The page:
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Console progress bar. Code is under the MIT License:
using System;
using System.Threading;
static class Program {
static void Main() {
Console.Write("Performing some task... ");
using (var progress = new ProgressBar()) {
for (int i = 0; i <= 100; i++) {
progress.Report((double) i / 100);
using System;
using System.Text;
using System.Threading;
/// <summary>
/// An ASCII progress bar
/// </summary>
public class ProgressBar : IDisposable, IProgress<double> {
private const int blockCount = 10;
private readonly TimeSpan animationInterval = TimeSpan.FromSeconds(1.0 / 8);
private const string animation = @"|/-\";
private readonly Timer timer;
private double currentProgress = 0;
private string currentText = string.Empty;
private bool disposed = false;
private int animationIndex = 0;
public ProgressBar() {
timer = new Timer(TimerHandler);
// A progress bar is only for temporary display in a console window.
// If the console output is redirected to a file, draw nothing.
// Otherwise, we'll end up with a lot of garbage in the target file.
if (!Console.IsOutputRedirected) {
public void Report(double value) {
// Make sure value is in [0..1] range
value = Math.Max(0, Math.Min(1, value));
Interlocked.Exchange(ref currentProgress, value);
private void TimerHandler(object state) {
lock (timer) {
if (disposed) return;
int progressBlockCount = (int) (currentProgress * blockCount);
int percent = (int) (currentProgress * 100);
string text = string.Format("[{0}{1}] {2,3}% {3}",
new string('#', progressBlockCount), new string('-', blockCount - progressBlockCount),
animation[animationIndex++ % animation.Length]);
private void UpdateText(string text) {
// Get length of common portion
int commonPrefixLength = 0;
int commonLength = Math.Min(currentText.Length, text.Length);
while (commonPrefixLength < commonLength && text[commonPrefixLength] == currentText[commonPrefixLength]) {
// Backtrack to the first differing character
StringBuilder outputBuilder = new StringBuilder();
outputBuilder.Append('\b', currentText.Length - commonPrefixLength);
// Output new suffix
// If the new text is shorter than the old one: delete overlapping characters
int overlapCount = currentText.Length - text.Length;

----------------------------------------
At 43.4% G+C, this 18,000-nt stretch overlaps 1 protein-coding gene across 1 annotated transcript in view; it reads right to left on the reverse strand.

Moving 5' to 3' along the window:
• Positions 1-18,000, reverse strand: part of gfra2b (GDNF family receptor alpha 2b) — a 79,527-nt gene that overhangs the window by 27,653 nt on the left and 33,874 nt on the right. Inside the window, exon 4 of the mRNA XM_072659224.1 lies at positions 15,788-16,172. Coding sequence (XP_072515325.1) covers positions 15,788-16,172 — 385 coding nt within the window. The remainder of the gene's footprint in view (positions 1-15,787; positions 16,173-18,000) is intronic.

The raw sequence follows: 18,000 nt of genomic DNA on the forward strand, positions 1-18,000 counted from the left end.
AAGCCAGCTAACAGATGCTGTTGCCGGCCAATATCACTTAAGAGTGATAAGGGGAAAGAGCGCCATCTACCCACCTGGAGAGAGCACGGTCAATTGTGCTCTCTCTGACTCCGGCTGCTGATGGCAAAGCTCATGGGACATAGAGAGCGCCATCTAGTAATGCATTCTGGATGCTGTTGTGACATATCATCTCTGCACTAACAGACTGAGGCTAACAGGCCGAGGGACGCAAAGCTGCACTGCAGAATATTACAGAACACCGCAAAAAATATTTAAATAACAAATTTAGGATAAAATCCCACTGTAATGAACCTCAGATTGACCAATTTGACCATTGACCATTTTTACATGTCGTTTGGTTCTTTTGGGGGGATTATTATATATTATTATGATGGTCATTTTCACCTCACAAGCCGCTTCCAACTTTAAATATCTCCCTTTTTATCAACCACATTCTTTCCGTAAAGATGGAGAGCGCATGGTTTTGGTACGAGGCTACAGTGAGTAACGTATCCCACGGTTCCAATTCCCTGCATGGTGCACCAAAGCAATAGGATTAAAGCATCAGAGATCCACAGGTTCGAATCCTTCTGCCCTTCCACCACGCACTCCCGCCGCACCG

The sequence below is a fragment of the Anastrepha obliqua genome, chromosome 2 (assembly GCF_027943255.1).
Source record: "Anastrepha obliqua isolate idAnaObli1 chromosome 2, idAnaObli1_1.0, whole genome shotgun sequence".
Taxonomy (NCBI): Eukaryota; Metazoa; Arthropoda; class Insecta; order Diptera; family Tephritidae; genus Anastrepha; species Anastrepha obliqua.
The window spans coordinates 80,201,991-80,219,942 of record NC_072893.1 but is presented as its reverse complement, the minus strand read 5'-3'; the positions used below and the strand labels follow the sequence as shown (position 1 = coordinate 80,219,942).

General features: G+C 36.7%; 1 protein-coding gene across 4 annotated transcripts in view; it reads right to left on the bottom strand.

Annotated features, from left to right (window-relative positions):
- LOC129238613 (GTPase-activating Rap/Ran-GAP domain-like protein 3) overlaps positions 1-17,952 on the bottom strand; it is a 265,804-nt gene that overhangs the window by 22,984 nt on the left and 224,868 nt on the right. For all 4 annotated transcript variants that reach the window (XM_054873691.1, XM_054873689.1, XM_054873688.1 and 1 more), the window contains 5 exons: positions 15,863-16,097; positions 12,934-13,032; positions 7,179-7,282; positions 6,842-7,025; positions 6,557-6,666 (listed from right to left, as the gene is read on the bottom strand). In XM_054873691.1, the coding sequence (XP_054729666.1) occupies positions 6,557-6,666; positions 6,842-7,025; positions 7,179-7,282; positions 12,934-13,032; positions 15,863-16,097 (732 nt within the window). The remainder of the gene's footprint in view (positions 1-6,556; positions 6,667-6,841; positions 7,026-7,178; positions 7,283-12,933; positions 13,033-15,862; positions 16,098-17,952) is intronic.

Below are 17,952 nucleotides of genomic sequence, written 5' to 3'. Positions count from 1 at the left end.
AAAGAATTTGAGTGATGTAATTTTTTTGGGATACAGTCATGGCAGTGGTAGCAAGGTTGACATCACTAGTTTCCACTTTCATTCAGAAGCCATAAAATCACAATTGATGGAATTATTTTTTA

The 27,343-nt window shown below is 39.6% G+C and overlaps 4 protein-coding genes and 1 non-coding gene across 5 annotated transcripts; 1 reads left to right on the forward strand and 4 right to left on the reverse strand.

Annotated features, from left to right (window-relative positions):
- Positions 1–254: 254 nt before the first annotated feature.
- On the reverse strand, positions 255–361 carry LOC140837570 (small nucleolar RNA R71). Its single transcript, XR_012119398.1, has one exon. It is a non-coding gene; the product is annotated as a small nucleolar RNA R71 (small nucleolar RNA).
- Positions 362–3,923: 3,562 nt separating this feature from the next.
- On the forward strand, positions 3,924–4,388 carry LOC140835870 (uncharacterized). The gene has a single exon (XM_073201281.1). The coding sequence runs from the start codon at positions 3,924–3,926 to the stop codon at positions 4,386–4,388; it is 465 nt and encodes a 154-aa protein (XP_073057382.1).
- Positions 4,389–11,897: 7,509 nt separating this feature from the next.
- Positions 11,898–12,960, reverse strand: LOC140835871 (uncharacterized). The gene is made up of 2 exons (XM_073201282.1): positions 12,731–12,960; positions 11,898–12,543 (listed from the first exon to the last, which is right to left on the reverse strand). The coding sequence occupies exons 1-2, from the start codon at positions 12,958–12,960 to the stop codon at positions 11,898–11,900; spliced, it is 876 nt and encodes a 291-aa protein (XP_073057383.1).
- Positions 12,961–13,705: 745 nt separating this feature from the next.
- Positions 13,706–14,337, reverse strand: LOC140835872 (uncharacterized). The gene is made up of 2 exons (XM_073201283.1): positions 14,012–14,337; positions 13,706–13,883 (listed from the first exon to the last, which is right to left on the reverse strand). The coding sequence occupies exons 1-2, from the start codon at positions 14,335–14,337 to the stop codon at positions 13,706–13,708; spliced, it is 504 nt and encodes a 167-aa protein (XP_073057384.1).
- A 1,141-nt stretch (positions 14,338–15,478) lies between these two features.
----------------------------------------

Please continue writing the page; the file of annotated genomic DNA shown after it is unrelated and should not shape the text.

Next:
if (overlapCount > 0) {
outputBuilder.Append(' ', overlapCount);
outputBuilder.Append('\b', overlapCount);
currentText = text;
private void ResetTimer() {
timer.Change(animationInterval, TimeSpan.FromMilliseconds(-1));
public void Dispose() {
lock (timer) {
disposed = true;
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mbodm commented May 7, 2022

@Leendert-JanFloor In a typical modern approach, you are using the TAP pattern. You are also using the HttpClient class more often today, than the WebClient class (but this is not the main topic here).

One of the advantages in a TAP pattern approach is: The user of your library can decide on his own, how and where the progress-handling happens. Example given:

  • Is it spooled onto the UI thread ?
  • Is it spooled onto a threadpool thread ?
  • Etc.

This solves some downsides, your mentioned older callback approach has. Your mentioned approach is called the EAP pattern. Just use your Google Fu techniques, to understand the differences and why EAP is used in the earlier years and TAP is more widely used today.

Besides the differences, the TAP pattern approach is developed together with the uprising of async/await and fits very well into it. Or better said: The TAP pattern approach exists specifically cause of async/await driven scenarios. Which are not that rare today.

Good sources, for all of above stuff, are posts containing 1 of these 2 names:

  • Stephen Toub
  • Stephen Cleary

These 2 guys knew exactly what they are talking about and offer great resources on that topic. The former one is an oustanding developer at MS and has developed most of the .NET threading and async/await stuff. The latter one has a lot of experience in asynchronous .NET programming and has some great resources.

All that said:

The use of IProgress<> (and it´s Report() method) allows your TAP library users, to decide on their own, if the report "callback" is happening on the UI thread or not. Often, in WinForms or WPF scenarios, you want that. Because you can access Form controls (like Button, CheckBox, ProgressBar and so on) solely from the UI thread.

So, if you wanna access your Button directly in the "callback" report, that report has to run on the UI thread. But often you also not want that. Or you use some approach that risks to block your UI thread and you have to handle with a lot of stuff, to not block the UI thread. There is this good old problem of "i can´t move my application window while (in example) my download progress happens!". The TAP pattern and IProgress<> offers solutions for exactly that behaviours.

More on that topic just no longer fits this GitHub issue post. 😉 But at least above statements hopefully give you some starting point. I hope it helped at least a bit, to shed some light on that topic.

Have a nice day!

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This helped me a lot, thanks for sharing. Cheers.

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Wow, this is so nice!

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This was much appreciated! Thank you for sharing. :)

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